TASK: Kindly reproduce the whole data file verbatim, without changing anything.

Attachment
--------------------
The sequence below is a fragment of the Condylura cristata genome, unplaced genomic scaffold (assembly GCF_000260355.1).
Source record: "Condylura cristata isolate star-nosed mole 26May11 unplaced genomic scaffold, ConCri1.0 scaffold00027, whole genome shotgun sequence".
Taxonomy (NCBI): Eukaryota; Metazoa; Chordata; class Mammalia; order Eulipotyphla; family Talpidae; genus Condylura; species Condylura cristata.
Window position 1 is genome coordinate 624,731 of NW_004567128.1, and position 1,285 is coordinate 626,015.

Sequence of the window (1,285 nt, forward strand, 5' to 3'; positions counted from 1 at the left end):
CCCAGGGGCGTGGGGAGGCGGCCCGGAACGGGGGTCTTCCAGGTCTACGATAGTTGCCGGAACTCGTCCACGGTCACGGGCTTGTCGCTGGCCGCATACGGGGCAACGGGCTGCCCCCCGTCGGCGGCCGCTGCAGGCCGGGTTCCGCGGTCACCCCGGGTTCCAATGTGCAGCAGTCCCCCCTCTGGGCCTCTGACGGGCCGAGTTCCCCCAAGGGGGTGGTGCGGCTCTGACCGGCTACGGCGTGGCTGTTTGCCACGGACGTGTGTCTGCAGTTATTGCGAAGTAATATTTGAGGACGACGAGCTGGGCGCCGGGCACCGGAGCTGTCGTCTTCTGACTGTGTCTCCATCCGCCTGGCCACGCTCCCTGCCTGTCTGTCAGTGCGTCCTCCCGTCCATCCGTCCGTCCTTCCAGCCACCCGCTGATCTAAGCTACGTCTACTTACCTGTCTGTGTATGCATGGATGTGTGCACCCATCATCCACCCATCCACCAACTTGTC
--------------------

The sequence below is a fragment of the Condylura cristata genome, unplaced genomic scaffold (assembly GCF_000260355.1).
Source record: "Condylura cristata isolate star-nosed mole 26May11 unplaced genomic scaffold, ConCri1.0 scaffold00027, whole genome shotgun sequence".
Taxonomy (NCBI): Eukaryota; Metazoa; Chordata; class Mammalia; order Eulipotyphla; family Talpidae; genus Condylura; species Condylura cristata.
Window position 1 is genome coordinate 624,731 of NW_004567128.1, and position 1,285 is coordinate 626,015.

Sequence of the window (1,285 nt, forward strand, 5' to 3'; positions counted from 1 at the left end):
CCCAGGGGCGTGGGGAGGCGGCCCGGAACGGGGGTCTTCCAGGTCTACGATAGTTGCCGGAACTCGTCCACGGTCACGGGCTTGTCGCTGGCCGCATACGGGGCAACGGGCTGCCCCCCGTCGGCGGCCGCTGCAGGCCGGGTTCCGCGGTCACCCCGGGTTCCAATGTGCAGCAGTCCCCCCTCTGGGCCTCTGACGGGCCGAGTTCCCCCAAGGGGGTGGTGCGGCTCTGACCGGCTACGGCGTGGCTGTTTGCCACGGACGTGTGTCTGCAGTTATTGCGAAGTAATATTTGAGGACGACGAGCTGGGCGCCGGGCACCGGAGCTGTCGTCTTCTGACTGTGTCTCCATCCGCCTGGCCACGCTCCCTGCCTGTCTGTCAGTGCGTCCTCCCGTCCATCCGTCCGTCCTTCCAGCCACCCGCTGATCTAAGCTACGTCTACTTACCTGTCTGTGTATGCATGGATGTGTGCACCCATCATCCACCCATCCACCAACTTGTC